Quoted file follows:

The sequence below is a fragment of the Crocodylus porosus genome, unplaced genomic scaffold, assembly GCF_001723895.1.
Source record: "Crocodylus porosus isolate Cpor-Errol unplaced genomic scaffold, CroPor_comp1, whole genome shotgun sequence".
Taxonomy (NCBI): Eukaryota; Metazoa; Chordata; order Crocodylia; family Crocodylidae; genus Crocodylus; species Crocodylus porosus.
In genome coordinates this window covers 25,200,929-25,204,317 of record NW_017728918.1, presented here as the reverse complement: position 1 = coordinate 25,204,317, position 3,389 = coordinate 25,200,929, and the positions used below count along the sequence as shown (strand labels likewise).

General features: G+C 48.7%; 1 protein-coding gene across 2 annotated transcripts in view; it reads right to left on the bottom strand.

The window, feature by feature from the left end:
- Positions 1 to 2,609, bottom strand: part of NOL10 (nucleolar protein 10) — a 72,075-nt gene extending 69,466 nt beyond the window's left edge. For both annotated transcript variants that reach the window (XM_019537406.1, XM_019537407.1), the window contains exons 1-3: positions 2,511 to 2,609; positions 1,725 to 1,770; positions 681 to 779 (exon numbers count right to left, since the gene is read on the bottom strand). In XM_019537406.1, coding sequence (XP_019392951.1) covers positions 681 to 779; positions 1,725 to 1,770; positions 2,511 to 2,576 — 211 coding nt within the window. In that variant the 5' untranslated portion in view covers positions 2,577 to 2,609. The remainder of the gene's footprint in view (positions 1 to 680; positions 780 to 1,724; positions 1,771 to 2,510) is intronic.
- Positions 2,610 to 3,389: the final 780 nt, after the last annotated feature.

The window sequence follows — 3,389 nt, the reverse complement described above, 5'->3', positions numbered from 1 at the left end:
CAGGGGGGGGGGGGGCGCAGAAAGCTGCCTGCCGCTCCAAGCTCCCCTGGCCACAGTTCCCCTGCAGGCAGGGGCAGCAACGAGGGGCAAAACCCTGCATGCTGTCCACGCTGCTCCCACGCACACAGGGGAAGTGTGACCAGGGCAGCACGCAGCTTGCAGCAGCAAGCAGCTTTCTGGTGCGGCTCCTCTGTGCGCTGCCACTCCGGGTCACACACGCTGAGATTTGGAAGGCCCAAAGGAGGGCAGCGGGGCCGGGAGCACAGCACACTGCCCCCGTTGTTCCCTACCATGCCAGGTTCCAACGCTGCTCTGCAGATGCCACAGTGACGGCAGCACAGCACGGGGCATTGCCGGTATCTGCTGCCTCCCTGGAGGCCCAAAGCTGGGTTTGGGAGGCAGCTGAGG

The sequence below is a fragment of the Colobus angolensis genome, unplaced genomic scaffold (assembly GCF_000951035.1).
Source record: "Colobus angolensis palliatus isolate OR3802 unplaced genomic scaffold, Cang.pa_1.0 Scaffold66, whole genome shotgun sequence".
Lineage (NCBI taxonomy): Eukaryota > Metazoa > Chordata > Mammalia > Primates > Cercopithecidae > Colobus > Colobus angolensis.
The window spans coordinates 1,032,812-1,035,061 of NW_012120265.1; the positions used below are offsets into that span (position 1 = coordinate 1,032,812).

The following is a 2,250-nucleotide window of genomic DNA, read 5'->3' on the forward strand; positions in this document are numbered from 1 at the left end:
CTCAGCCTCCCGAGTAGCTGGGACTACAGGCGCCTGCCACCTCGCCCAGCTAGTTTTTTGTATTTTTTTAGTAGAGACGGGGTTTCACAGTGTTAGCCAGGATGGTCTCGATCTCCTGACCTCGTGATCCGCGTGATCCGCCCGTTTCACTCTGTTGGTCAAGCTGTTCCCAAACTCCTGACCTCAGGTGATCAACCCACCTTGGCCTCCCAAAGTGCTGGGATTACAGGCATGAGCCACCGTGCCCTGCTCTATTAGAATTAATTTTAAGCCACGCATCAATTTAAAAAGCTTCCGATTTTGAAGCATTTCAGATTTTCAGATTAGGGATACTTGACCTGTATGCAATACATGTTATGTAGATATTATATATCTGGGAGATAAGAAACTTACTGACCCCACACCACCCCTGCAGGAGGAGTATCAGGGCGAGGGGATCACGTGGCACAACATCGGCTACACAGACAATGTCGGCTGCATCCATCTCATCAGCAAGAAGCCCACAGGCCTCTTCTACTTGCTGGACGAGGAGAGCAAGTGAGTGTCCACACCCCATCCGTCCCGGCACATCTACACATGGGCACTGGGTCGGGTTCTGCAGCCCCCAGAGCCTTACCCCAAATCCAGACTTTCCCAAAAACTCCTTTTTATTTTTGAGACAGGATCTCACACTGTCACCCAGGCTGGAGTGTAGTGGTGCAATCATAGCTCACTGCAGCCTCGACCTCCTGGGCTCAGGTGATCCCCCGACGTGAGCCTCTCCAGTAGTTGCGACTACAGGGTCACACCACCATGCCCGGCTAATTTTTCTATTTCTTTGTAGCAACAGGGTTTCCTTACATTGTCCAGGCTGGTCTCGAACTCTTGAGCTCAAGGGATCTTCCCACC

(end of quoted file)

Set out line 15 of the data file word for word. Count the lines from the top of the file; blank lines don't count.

The following is a 2,250-nucleotide window of genomic DNA, read 5'->3' on the forward strand; positions in this document are numbered from 1 at the left end: